European markets followed Asia lower, with benchmarks in Britain, Germany and France trading down more than 4 percent in early trading. The FTSE 100 index was 190.31 points, or 4.9 percent, lower at 3,693.05, while Germany's DAX was down 182.81 points, or 4.3 percent, at 4,112.86. France's CAC-40 was the worst performing European index, down 184.65 points, or 5.8 percent, at 3,009.14.
"Worries about the impact of the surging yen on Japanese export earnings have hit the Nikkei hard," said Julian Jessop, chief international economist at Capital Economics.
"This in turn has led to sharp falls in European markets even when, as on Friday, the U.S. had closed higher the day before," he added.
Dow futures were down 268 points, or 3.2 percent, at 7,994. Standard & Poor's 500 futures were down about 4 percent.
Mounting concerns about the yen and the effect of the financial crisis on currency markets prompted the world's seven leading industrial nations to issue a statement Sunday warning about the "recent excessive volatility" in the value of the Japanese currency, which is rising against the U.S. dollar towards the 90 yen level and near 13-year highs.
"We continue to monitor markets closely, and cooperate as appropriate," the G7 said.
The statement has raised the prospect of coordinated intervention to stem the yen's appreciation.
"Although action could emerge at any time, it seems to us that it would achieve its maximum impact were it seen to be led by the U.S. Treasury," said Simon Derrick, currency strategist at Bank of New York Mellon.
"The New York morning today may therefore provide an ideal opportunity for them to make a clear statement of intent," he added.
The euro and the pound continued to drop, with the pound 3.4 percent lower at $1.54 and the euro down 1.8 percent down at $1.24. The euro is under pressure from fears about banks' exposure to emerging markets and expectations the European Central Bank will cut interest rates.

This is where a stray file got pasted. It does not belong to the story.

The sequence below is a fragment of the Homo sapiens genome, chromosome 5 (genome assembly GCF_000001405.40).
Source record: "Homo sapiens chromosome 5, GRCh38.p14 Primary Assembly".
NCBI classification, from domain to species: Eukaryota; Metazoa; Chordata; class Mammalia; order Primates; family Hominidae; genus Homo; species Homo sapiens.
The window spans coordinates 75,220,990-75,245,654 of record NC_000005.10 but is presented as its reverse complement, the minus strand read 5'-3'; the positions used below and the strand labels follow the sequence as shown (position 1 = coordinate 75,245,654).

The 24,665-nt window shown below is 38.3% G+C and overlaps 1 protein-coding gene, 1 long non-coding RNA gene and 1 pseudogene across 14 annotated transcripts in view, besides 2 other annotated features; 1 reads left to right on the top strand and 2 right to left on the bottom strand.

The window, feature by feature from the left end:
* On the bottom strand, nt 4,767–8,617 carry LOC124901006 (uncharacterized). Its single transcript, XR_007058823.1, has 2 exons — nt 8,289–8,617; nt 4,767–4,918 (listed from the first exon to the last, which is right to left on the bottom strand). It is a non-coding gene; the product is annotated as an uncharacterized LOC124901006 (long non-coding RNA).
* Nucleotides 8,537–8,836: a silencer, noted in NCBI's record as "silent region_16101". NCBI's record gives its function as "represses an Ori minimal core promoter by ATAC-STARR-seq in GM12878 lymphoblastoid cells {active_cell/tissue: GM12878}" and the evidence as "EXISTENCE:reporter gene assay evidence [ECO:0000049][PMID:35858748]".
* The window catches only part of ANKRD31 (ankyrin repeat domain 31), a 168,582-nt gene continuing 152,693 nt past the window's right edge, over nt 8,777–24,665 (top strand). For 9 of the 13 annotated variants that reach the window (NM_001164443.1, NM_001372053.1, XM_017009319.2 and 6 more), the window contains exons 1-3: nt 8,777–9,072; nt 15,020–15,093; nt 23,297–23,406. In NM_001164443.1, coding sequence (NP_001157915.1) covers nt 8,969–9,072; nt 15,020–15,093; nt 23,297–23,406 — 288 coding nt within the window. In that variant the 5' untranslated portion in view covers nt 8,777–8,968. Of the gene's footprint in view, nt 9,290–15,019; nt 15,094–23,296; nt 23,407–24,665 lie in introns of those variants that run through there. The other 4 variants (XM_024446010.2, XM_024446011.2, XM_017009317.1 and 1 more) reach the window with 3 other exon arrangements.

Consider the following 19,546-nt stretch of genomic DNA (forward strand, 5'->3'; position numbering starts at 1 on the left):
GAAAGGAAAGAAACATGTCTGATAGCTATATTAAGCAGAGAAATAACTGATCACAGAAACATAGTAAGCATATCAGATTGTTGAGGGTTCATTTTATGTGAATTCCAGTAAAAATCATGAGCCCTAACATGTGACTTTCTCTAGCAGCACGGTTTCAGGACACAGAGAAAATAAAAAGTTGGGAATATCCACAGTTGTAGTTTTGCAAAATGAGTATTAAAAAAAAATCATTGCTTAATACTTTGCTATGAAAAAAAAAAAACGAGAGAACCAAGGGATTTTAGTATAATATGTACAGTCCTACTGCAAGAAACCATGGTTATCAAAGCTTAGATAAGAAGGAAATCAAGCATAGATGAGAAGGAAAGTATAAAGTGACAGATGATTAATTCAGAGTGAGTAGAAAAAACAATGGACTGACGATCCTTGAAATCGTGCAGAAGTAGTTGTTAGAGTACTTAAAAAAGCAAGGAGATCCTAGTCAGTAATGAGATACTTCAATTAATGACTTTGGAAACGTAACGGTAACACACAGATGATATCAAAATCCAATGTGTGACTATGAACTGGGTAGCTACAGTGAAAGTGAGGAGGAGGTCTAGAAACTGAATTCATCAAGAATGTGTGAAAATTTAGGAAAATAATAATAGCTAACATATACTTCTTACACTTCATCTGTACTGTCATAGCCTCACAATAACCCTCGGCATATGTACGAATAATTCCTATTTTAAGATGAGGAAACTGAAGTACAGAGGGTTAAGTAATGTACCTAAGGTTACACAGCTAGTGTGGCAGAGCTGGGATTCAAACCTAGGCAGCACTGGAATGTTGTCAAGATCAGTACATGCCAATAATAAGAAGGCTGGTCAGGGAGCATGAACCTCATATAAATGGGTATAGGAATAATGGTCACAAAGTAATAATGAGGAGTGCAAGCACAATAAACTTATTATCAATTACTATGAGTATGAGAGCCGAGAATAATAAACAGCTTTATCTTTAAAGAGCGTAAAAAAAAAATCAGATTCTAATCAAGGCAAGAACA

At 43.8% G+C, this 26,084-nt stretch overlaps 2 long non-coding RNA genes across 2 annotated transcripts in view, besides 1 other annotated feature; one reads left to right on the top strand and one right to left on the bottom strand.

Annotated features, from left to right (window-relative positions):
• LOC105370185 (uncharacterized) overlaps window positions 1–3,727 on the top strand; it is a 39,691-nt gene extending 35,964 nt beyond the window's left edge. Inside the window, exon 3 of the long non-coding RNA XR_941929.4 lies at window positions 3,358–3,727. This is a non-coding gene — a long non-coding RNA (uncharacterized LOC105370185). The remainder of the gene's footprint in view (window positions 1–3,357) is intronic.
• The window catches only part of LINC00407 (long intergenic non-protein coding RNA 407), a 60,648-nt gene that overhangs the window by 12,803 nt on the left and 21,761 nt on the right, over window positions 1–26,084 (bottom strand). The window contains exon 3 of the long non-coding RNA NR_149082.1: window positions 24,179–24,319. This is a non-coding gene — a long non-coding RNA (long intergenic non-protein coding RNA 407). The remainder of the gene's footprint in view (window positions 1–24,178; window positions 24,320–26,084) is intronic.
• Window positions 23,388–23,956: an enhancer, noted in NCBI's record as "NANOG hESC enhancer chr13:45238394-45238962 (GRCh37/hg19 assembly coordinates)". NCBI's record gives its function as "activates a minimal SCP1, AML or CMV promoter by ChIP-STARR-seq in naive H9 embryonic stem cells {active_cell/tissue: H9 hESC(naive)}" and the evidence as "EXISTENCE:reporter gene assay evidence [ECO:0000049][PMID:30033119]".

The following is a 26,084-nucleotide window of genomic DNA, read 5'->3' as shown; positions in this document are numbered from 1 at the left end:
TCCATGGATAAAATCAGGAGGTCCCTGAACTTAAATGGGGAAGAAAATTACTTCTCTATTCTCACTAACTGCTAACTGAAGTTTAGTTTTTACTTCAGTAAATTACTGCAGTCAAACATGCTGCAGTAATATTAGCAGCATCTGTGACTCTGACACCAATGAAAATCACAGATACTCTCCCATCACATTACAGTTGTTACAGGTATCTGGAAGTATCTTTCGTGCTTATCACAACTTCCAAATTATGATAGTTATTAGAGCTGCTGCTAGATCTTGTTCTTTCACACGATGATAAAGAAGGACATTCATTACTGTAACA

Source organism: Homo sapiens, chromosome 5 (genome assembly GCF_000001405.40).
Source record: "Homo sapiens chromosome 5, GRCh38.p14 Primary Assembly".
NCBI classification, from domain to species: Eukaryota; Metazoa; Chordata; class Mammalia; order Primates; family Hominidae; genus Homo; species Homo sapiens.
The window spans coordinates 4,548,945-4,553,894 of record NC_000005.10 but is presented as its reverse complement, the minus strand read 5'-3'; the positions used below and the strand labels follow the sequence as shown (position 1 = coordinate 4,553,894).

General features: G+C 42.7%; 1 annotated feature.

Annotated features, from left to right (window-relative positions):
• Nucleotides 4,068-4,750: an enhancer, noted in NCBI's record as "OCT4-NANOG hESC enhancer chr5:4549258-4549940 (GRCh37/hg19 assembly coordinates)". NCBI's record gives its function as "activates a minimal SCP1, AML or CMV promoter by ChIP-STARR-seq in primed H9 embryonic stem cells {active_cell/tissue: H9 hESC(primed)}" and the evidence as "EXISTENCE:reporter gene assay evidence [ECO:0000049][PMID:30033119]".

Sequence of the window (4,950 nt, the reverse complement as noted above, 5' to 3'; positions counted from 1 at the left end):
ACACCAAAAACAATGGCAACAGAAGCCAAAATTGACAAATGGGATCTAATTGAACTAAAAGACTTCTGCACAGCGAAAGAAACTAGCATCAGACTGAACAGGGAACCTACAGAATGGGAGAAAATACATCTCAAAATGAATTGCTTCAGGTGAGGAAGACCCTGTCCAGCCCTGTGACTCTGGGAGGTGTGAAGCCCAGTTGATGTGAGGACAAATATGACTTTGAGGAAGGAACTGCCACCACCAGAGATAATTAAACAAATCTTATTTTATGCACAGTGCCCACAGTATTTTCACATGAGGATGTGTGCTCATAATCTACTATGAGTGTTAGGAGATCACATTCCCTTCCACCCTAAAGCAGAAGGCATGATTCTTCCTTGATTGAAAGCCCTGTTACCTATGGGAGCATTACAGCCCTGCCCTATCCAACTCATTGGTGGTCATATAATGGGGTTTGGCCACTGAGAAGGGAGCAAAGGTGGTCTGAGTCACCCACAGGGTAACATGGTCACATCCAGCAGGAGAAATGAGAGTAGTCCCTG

As well as potentially coordinating action in the currency markets, there's growing speculation that the world's leading central banks may cut interest rates together soon to help calm markets and provide some impetus to the stalling global economy. The U.S. Federal Reserve is already expected to cut its benchmark interest rate a half percentage point to 1 percent at a two-day meeting that ends Wednesday.
Economic data this week is likely to further stoke concerns about the global economy. Earlier Monday, the well-respected Ifo Institute in Germany reported that its main activity index fell to a five-year low 90.2 in October.
Monday's sharp stock market declines came amid another round of government measures to boost markets. In South Korea, the central bank slashed its key interest rate Monday by three-quarters of a percentage point - its biggest cut ever - to prevent Asia's fourth-largest economy from lurching into recession.
And Australian and Hong Kong central bankers injected funds into their markets to ensure liquidity.
In Europe, the International Monetary Fund said Sunday it had reached a tentative agreement to provide Ukraine with $16.5 billion in loans and announced that emergency assistance for Hungary had cleared a key hurdle.
Only South Korea's market managed to eke out gains, perhaps in part because of the big rate cut there. The benchmark Kospi ended 0.8 percent higher at 946.45.
In mainland China, the benchmark index slumped to its lowest level in more than two years as investors reacted to dismal earnings reports. The Shanghai Composite Index lost 6.3 percent, or 116.27 points, to 1,723.35. It is now down about 72 percent from its peak about a year ago.
In the Philippines, the key index plummeted 12.3 percent to 1,713.83 points, triggering a circuit-breaker that automatically halted trading for 15 minutes. The biggest one-day drop since February 2007 was caused by "big fund players" withdrawing investments to get cash and meet redemptions at home, traders said.
In Japan, stocks fell despite a report that the government was considering massive capital injection into struggling banks in a bid to calm jittery financial markets.
"The reported plan by the government hardly cheered investors. What the market really wants is a package of stimulus measures to boost the Japanese economy," said Kazuki Miyazawa, market analyst at Daiwa Securities SMBC Co. Ltd.
Citing unidentified sources, the Yomiuri newspaper said Monday the government is considering injecting public money worth 10 trillion yen ($108 billion) into struggling banks in a bid to stabilize the financial market hit by sagging stocks and a soaring yen.
In oil, crude prices weakened after OPEC's move to cut production in an attempt to halt the declines. Light, sweet crude for December delivery was down $2.24 to $61.91 a barrel. Oil prices have plunged more than 57 percent from a record $147.27 in mid-July.
AP reporters Jeremiah Marquez in Hong Kong and reporters Tomoko A. Hosaka in Tokyo, Elaine Kurtenbach in Shanghai, Hrvoje Hrankski in Manila and Kelly Olsen in Seoul contributed to this report.